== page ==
The Privilege of Being

Erin thinks her writing is perfect. "It is perfect," she says, by which she means that she is perfect; after all, Erin is a writer, and if one’s work is flawless then does it not follow that one is flawless herself? I am not in a position to evaluate the validity of her claims. I am sitting on the third floor at my desk and out the window I can see the whitewashed winter sky and the tops of homes and trees waving their skinny arms hello or goodbye. I just do not have enough data. Erin, who has access to most of her thoughts, feelings, and behaviors (about 60%, I imagine), commands a far better vantage point from which she can evaluate her worth. She can hold her motives under the light and examine them for cracks, fissures, inconsistencies, corruption. She can bear witness to the formation of a flawless thought that I, for example, would never know even existed in that curly-haired head of her. "Sometimes," Erin confides, "I think things that are unthinkable." I defer to her better judgement.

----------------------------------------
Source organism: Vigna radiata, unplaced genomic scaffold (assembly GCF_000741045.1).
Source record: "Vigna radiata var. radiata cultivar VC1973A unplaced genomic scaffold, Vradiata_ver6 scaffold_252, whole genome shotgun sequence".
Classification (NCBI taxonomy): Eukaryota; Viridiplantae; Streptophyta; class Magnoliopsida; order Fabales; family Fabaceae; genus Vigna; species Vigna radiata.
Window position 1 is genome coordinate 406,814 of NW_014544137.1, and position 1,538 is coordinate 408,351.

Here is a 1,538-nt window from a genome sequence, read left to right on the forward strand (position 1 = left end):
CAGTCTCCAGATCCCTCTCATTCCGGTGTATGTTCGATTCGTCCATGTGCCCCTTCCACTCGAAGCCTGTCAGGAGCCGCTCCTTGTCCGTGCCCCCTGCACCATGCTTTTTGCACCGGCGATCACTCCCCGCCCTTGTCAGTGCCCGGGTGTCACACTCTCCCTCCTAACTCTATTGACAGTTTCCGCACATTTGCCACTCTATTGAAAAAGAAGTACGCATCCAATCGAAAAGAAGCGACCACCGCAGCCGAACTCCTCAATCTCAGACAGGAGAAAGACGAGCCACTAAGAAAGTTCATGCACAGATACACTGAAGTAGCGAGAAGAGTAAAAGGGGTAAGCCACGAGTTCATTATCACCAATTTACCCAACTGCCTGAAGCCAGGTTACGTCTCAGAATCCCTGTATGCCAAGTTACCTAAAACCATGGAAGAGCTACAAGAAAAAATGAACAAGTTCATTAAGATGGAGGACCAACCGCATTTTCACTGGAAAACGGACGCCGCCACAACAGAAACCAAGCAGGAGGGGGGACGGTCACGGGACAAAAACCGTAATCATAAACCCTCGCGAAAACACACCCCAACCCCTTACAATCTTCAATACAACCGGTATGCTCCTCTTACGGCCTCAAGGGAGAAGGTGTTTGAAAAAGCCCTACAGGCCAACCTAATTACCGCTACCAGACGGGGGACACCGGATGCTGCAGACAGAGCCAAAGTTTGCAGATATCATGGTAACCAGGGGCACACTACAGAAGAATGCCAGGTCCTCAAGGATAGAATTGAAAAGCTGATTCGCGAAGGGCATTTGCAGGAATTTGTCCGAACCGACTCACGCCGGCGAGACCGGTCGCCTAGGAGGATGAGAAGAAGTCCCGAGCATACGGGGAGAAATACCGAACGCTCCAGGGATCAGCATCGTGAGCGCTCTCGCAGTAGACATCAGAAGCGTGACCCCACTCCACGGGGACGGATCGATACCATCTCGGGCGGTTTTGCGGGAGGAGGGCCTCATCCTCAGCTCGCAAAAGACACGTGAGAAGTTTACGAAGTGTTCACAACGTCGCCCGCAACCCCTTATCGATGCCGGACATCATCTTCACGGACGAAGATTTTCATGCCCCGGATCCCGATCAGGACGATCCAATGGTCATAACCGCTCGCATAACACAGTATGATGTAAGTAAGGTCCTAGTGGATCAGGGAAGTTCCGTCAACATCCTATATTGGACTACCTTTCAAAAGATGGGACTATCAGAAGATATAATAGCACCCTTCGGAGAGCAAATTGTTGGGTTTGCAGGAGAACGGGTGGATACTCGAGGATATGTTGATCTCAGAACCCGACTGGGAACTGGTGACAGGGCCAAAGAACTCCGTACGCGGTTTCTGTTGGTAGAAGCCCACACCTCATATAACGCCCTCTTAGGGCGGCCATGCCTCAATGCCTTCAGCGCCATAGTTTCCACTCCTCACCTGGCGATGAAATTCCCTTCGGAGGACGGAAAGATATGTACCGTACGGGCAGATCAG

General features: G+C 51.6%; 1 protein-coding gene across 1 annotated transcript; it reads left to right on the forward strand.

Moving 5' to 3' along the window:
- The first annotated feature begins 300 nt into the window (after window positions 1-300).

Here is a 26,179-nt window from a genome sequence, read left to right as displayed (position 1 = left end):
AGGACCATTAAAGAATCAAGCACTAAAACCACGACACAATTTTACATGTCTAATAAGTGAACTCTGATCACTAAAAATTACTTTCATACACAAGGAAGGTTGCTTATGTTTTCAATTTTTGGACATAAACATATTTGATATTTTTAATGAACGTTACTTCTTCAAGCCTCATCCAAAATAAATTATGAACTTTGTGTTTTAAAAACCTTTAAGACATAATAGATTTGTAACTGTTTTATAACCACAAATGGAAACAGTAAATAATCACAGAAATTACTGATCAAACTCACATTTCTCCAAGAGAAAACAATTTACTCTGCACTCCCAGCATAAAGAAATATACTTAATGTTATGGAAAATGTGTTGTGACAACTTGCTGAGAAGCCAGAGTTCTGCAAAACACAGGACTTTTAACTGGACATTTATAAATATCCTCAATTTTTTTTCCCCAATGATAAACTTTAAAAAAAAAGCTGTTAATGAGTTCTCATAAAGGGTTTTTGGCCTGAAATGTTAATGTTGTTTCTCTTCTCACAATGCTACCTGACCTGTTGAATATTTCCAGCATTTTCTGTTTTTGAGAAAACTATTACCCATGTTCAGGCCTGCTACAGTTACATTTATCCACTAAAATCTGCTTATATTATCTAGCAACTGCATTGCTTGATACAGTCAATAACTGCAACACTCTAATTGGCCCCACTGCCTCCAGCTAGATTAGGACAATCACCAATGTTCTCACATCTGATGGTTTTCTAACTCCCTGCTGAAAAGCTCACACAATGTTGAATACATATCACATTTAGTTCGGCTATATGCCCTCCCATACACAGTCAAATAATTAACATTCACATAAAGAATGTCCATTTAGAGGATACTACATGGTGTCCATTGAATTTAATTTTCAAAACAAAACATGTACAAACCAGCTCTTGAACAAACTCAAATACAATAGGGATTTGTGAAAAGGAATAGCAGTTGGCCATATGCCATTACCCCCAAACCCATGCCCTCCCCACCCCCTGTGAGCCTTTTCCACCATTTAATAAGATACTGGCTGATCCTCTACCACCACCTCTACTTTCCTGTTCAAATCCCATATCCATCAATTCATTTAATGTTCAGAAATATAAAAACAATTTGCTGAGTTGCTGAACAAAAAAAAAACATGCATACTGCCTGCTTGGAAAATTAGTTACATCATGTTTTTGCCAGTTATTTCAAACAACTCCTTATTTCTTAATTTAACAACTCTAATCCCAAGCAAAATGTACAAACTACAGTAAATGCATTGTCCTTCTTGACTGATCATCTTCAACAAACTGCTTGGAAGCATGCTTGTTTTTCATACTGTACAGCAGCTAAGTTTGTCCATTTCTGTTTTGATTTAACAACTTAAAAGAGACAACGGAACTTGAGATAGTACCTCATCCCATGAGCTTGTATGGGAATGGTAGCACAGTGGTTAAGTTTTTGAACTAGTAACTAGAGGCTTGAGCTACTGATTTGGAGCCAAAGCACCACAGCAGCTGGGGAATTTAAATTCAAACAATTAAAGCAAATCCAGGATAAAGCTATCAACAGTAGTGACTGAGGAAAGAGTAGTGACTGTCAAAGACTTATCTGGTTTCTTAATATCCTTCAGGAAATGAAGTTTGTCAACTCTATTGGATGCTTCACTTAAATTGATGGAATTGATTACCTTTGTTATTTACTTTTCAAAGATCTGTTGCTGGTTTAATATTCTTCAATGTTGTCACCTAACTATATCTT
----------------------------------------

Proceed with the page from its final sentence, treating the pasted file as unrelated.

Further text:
Nonetheless, there is the incident of the missing twenty dollar bill to consider. This afternoon, Erin asked me, "Did you take a twenty dollar bill out of my coat pocket? I am sure it was there." I replied that No, I did not, and Why would I do such a thing anyway? but Erin had already turned and walked away, her curls angrily bobbing. Later, when I went to make coffee after a difficult day of empty pages and doubt, I found the twenty-dollar bill buried under the aromatic grains. Erin could not recall how it ended up there of all places, and although she immediately apologized – "After all, no one is expected to have access to all their internal processes" -- I still find myself watching her closely: the cross around her neck, her wild hair, the way she watches her fingers while she types. Meanwhile the trees are waving their arms outside; somewhere a tide goes in or out; the moon is waxing or waning overhead. I don’t know what happens when we die, or if life is a falling off from the first flawless light. I don’t know if Christ met the cross fearful, or like a bridegroom meets his bride. Either way I know this: He disappeared when he stopped making mistakes. Over a dinner of over-cooked chicken and wine, Erin and I try to discuss these things, but in the end we mostly talk about various failed loves from the past, laughing till the tears roll down our cheeks – laughing and crying as we pass the bottle.


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